After an article has been accepted, all edits finished and finally published, some (many?) journals mail 10 or so printed copies of the completed article to the author. Not full copies of the entire journal issue but just the single article. I believe traditionally this was done so an author could prove to their institution that the article was indeed accepted and published. This is still standard practice for journals in South Korea where I live. I'm aware of the Korean word used for them but colleagues have been asking me what to refer to them in English and I couldn't offer an answer. Is there a special name in English for these copies? The best I could think of was just "excerpt". Other terms I've found that don't seem to fit: "advance copy", "proof copy", "galley proof", "final proof"
They are called offprints. From Wikipedia:
An offprint is a separate printing of a work that originally appeared as part of a larger publication, usually one of composite authorship such as an academic journal, magazine, or edited book. [...]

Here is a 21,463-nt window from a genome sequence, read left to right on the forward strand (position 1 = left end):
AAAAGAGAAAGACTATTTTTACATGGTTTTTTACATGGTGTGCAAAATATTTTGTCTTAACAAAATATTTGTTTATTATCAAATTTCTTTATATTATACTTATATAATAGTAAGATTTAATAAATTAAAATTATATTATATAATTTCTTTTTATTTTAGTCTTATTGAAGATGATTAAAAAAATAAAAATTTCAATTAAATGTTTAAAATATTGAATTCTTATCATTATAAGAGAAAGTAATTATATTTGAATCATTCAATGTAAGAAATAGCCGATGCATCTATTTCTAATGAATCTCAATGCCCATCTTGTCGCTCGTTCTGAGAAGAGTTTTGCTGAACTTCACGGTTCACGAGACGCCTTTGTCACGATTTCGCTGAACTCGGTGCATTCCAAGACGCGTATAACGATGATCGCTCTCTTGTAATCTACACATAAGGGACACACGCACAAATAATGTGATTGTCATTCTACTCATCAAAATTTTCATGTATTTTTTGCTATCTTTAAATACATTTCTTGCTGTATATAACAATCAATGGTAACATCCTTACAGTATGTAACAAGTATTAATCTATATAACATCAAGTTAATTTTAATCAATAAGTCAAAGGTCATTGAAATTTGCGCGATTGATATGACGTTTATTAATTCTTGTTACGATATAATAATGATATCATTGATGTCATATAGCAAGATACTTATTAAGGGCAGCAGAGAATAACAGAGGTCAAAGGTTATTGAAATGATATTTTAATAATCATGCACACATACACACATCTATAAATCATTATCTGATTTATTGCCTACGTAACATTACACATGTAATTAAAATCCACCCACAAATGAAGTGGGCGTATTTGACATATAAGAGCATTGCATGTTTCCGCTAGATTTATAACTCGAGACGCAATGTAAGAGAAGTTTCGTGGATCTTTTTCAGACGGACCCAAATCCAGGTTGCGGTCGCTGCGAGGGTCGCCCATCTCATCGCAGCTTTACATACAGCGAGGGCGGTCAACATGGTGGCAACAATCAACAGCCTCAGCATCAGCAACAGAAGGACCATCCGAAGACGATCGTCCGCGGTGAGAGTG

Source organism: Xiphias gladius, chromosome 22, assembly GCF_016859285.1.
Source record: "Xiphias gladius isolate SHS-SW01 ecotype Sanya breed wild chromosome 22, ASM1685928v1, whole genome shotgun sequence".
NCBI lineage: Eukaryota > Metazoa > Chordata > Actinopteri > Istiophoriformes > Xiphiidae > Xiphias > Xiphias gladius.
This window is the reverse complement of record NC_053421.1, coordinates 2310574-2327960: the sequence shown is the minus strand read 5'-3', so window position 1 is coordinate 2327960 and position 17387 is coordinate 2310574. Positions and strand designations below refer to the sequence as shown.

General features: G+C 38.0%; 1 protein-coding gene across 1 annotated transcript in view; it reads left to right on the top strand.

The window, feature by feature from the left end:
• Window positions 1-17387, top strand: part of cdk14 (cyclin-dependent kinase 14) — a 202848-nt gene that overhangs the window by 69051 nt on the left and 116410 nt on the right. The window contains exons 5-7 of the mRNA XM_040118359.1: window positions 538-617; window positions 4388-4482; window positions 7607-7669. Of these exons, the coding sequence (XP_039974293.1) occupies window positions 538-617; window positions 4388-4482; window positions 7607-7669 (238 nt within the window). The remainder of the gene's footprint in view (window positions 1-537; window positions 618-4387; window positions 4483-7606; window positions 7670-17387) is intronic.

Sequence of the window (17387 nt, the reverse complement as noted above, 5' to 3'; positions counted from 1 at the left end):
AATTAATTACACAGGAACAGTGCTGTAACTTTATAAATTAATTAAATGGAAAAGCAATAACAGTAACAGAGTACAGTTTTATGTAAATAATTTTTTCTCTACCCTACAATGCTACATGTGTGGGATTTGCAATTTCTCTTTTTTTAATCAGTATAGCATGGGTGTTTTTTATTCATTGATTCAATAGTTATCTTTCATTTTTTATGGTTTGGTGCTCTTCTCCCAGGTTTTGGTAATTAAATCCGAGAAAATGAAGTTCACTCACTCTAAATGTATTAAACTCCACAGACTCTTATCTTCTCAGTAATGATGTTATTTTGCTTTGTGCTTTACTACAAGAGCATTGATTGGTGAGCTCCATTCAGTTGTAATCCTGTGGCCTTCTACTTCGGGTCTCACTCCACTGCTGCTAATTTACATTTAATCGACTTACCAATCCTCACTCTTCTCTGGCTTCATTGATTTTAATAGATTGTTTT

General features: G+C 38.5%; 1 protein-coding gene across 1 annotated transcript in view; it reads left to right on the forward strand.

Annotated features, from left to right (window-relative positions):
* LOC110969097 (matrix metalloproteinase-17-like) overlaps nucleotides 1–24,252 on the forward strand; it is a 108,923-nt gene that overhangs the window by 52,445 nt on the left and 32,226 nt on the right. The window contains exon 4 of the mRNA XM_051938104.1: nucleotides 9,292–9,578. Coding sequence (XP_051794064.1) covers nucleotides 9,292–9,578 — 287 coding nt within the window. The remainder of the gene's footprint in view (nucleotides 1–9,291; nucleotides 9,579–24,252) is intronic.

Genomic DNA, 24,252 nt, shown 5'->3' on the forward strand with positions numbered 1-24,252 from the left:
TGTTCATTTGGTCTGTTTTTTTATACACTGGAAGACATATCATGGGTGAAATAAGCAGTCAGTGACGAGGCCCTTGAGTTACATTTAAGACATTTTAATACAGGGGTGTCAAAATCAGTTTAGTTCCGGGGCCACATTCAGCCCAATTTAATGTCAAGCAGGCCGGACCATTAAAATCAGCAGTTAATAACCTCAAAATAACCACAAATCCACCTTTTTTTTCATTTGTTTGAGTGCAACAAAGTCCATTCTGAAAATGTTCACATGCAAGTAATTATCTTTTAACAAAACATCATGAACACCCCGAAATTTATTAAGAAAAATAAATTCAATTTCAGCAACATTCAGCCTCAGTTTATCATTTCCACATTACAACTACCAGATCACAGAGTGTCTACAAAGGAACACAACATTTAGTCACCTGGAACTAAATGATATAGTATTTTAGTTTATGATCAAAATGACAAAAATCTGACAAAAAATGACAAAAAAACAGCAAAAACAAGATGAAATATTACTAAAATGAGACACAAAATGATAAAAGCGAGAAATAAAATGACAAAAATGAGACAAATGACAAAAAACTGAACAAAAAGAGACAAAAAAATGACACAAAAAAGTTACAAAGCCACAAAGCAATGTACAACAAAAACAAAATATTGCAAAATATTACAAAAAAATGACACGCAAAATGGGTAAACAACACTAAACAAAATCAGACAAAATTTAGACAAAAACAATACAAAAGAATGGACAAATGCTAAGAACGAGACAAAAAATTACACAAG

Offprints are used by authors to promote their work and ensure a wider dissemination and longer life than might have been achieved through the original publication alone. They may be valued by collectors as akin to the first separate edition of a work and, as they are often given away, may bear an inscription from the author. Historically, the exchange of offprints has been a method of correspondence between scholars.
The name I know these by is "reprints" or often "author reprints" in the context of those printed for the authors' use and distribution.
These are prints in the form of the final published article (rather than a pre-published form which are typically called 'proofs' and are often not a completely final version; these in my experience are always digital).
Although "reprint" seems to imply they are done after other publishing, in my experience they are offered immediately to authors, though many journals now simply provide authors with PDFs to distribute.